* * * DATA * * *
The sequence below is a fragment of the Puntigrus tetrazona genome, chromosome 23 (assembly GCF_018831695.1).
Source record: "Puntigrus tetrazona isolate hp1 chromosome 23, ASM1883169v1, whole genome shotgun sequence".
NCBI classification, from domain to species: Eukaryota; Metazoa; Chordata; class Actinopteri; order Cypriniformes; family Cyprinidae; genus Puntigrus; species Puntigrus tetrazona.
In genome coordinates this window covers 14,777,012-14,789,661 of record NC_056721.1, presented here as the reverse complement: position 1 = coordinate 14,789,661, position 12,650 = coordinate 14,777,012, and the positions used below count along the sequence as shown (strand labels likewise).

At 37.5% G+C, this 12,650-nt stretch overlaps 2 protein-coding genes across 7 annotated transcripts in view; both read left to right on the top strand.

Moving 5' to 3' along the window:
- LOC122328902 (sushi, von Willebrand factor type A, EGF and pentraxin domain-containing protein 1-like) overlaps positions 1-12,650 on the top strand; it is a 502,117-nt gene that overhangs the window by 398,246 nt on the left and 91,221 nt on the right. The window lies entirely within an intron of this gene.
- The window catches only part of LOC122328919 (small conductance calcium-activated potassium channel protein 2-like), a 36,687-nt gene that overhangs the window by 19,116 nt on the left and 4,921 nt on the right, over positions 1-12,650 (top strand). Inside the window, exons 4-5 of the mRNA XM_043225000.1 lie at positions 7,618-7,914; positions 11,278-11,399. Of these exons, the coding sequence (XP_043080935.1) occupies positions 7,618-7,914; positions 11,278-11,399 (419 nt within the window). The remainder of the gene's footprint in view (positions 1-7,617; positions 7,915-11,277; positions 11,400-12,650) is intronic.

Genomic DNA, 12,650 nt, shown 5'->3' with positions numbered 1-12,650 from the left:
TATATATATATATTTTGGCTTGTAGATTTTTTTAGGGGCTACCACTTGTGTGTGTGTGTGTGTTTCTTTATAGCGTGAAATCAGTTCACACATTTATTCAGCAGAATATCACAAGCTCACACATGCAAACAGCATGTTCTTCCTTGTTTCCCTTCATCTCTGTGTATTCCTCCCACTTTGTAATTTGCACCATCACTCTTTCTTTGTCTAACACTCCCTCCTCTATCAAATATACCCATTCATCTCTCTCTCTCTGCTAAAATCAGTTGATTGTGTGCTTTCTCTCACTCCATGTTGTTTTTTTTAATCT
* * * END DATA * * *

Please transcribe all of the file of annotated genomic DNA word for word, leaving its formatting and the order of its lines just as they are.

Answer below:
The sequence below is a fragment of the Puntigrus tetrazona genome, chromosome 23 (assembly GCF_018831695.1).
Source record: "Puntigrus tetrazona isolate hp1 chromosome 23, ASM1883169v1, whole genome shotgun sequence".
NCBI classification, from domain to species: Eukaryota; Metazoa; Chordata; class Actinopteri; order Cypriniformes; family Cyprinidae; genus Puntigrus; species Puntigrus tetrazona.
In genome coordinates this window covers 14,777,012-14,789,661 of record NC_056721.1, presented here as the reverse complement: position 1 = coordinate 14,789,661, position 12,650 = coordinate 14,777,012, and the positions used below count along the sequence as shown (strand labels likewise).

At 37.5% G+C, this 12,650-nt stretch overlaps 2 protein-coding genes across 7 annotated transcripts in view; both read left to right on the top strand.

Moving 5' to 3' along the window:
- LOC122328902 (sushi, von Willebrand factor type A, EGF and pentraxin domain-containing protein 1-like) overlaps positions 1-12,650 on the top strand; it is a 502,117-nt gene that overhangs the window by 398,246 nt on the left and 91,221 nt on the right. The window lies entirely within an intron of this gene.
- The window catches only part of LOC122328919 (small conductance calcium-activated potassium channel protein 2-like), a 36,687-nt gene that overhangs the window by 19,116 nt on the left and 4,921 nt on the right, over positions 1-12,650 (top strand). Inside the window, exons 4-5 of the mRNA XM_043225000.1 lie at positions 7,618-7,914; positions 11,278-11,399. Of these exons, the coding sequence (XP_043080935.1) occupies positions 7,618-7,914; positions 11,278-11,399 (419 nt within the window). The remainder of the gene's footprint in view (positions 1-7,617; positions 7,915-11,277; positions 11,400-12,650) is intronic.

Genomic DNA, 12,650 nt, shown 5'->3' with positions numbered 1-12,650 from the left:
TATATATATATATTTTGGCTTGTAGATTTTTTTAGGGGCTACCACTTGTGTGTGTGTGTGTGTTTCTTTATAGCGTGAAATCAGTTCACACATTTATTCAGCAGAATATCACAAGCTCACACATGCAAACAGCATGTTCTTCCTTGTTTCCCTTCATCTCTGTGTATTCCTCCCACTTTGTAATTTGCACCATCACTCTTTCTTTGTCTAACACTCCCTCCTCTATCAAATATACCCATTCATCTCTCTCTCTCTGCTAAAATCAGTTGATTGTGTGCTTTCTCTCACTCCATGTTGTTTTTTTTAATCT